This was such an excellent way to end my first cycling race season. I first mounted a road bike almost exactly 7 months ago. I knew nothing about clipping in, cornering, or gu’s. I can’t thank the team enough for welcoming me to the group and teaching me so much about bikes and bike racing. I especially want to thank a few people:
- Ben Woolston for making bike racing sound too irresistible to not try and for always being willing to help me with bike stuff
- Shaena Berlin for being extremely supportive—from lending me her old road bike before I had one, talking me through race strategies, to being a great cheerleader
- Jen Wilson for always being there when I needed a hug or a laugh and keeping bike racing fun
- Georgia LaGoudas for being a great teammate, a joy to ride and race with, and for helping me shake my nerves when needed
Congratulations to the team for a wonderful season and I can’t wait for next year! In the meantime, I hope to see you out on the roads again soon, especially for some summer ice cream rides.
After last week’s horrifying events in Boston, it was a relief to get out to Rhode Island for a relaxing weekend of bike racing, home-cooked meals, and border collies (the latter 2 courtesy of Nate Dixon’s parents, who hosted us at their sheep farm nearby the road race course). This was my most successful weekend of racing yet, thanks to teamwork and helpful instructions from our coach Nicole. I took the week almost entirely off on Nicole’s advice; I usually convince myself that resting is bad for me. My legs felt tired the last few weeks, and I’d followed the training plan pretty diligently since November, so decided I should probably continue following it a few more weeks. It seems to have worked; all you other racers, try the resting thing before Easterns!!
Team time trial: (1st Women’s A)
Great practice with the TTT team that will race at Nationals! Not much exciting to say—we rode 4 hilly miles, and it was kind of hard.
Road race: (2nd Women’s A)
We tried to figure out how we could not only get in breaks, but also win them; the past few weekends, we’ve made the selection but not had the sprint abilities or coherent tactics to actually win. Rose (Mt. Sinai) made the race hard from the beginning, which was good for us. Coming into one of the dirt sections on the second (final) lap, we were a group of 6, including Chris and me. Rose tried to motivate the others to work against us, by attacking then waiting for me to chase. Chris is a better sprinter than me, so we decided to try to conserve her strength a bit for the finish; thus, I got to respond to attacks, which hurt. Rose’s strategy worked, in that one of her attacker ‘teammates’ got away (Hayley, Pitt, yellow jersey holder), but I got on her wheel. She pulled for a long time, since I put on a blasé attitude of “eh, if they catch us, that’s fine since Chris is there and they’ll be working”. Eventually it seemed like they weren’t pulling us back, so I traded pulls with Hayley for the last ~10 miles. Making the final turn, I downshifted into my little ring, then started sprinting and realized I was spinning out, so tried to shift into my big ring mid-sprint, during which time Hayley gapped me. In this race, I learned a lot about strategy and also that if you’ve been smart for 47 miles, you shouldn’t be stupid during the last 200m.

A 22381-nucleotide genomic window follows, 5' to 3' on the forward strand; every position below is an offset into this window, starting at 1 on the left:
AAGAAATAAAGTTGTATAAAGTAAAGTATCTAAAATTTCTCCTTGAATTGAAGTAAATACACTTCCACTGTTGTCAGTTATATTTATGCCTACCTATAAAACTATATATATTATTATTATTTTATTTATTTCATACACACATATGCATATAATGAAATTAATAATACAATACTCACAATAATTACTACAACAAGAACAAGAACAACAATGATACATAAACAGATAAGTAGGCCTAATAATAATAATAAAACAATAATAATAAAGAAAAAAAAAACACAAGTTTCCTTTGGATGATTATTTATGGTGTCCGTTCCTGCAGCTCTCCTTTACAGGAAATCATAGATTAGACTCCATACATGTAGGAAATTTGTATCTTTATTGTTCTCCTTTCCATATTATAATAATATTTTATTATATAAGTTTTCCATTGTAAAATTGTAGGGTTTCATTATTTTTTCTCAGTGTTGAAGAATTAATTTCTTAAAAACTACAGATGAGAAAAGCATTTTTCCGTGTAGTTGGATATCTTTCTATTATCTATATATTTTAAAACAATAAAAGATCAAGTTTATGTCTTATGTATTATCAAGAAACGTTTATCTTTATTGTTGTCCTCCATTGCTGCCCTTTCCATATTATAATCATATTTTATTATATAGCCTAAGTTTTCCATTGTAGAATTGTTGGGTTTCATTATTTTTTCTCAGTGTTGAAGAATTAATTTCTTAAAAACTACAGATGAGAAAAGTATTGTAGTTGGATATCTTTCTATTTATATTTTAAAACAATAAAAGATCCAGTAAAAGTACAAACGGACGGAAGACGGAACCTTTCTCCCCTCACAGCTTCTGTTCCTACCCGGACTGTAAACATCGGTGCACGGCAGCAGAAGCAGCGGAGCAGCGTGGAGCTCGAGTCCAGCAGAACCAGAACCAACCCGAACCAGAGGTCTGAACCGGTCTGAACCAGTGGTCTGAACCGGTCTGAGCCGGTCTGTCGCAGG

Crit: (2nd Women’s A, teammate win)
We strategized and made lots of plans for this crit, which made me nervous; I didn’t want to let my teammates down, especially after not getting the win yesterday. Happily, we didn’t have to implement any of the plans, so it was fun (in a painful way). Leslie (Dartmouth) attacked from the gun; I was fortunate enough to be beside her so jumped on it. I looked back, and we had a gap, so we decided to TT it and see what happened. I wasn’t worried about using myself up, since we had 5 A women in the race, none of whom (presumably) would be working to catch us, so by the time the chaser caught back on, it would be a perfect time for another MIT teammate to launch an attack. We came through the lap, and someone rang a bell, so we thought the next lap was a prime lap. I went for it, but then they rang the bell again; the last one wasn’t actually a prime (oops). The pack was close behind, which I didn’t notice, so I kept going hard while Leslie sat up to conserve strength to hang on when the pack caught up. They didn’t catch me right away, and soon after Laura bridged to me. We alternated pulling each lap, and she taught me more efficient lines to take through the corners. The gap was small (down to 8 seconds with 20 laps to go—yikes, almost gave up hearing that!), but we kept going and other teammates Chris and Katie blocked for us. We kept the same time/speed for all the rest of the laps (though my heart rate rose steadily…). Finally, we sprinted it out for 1st and 2nd!
Full results: MIT 1/31 (reclaiming #1 spot in season overall standings)
Team time trial:
MA: Cameron Cogburn 7, Zack Ulissi 9, Ben Woolston 23, Kuat Yessenov 26, Joe Near 29
WA: Shaena Berlin 2, Chris Birch 9, Kate Wymbs 16, Katie Quinn 19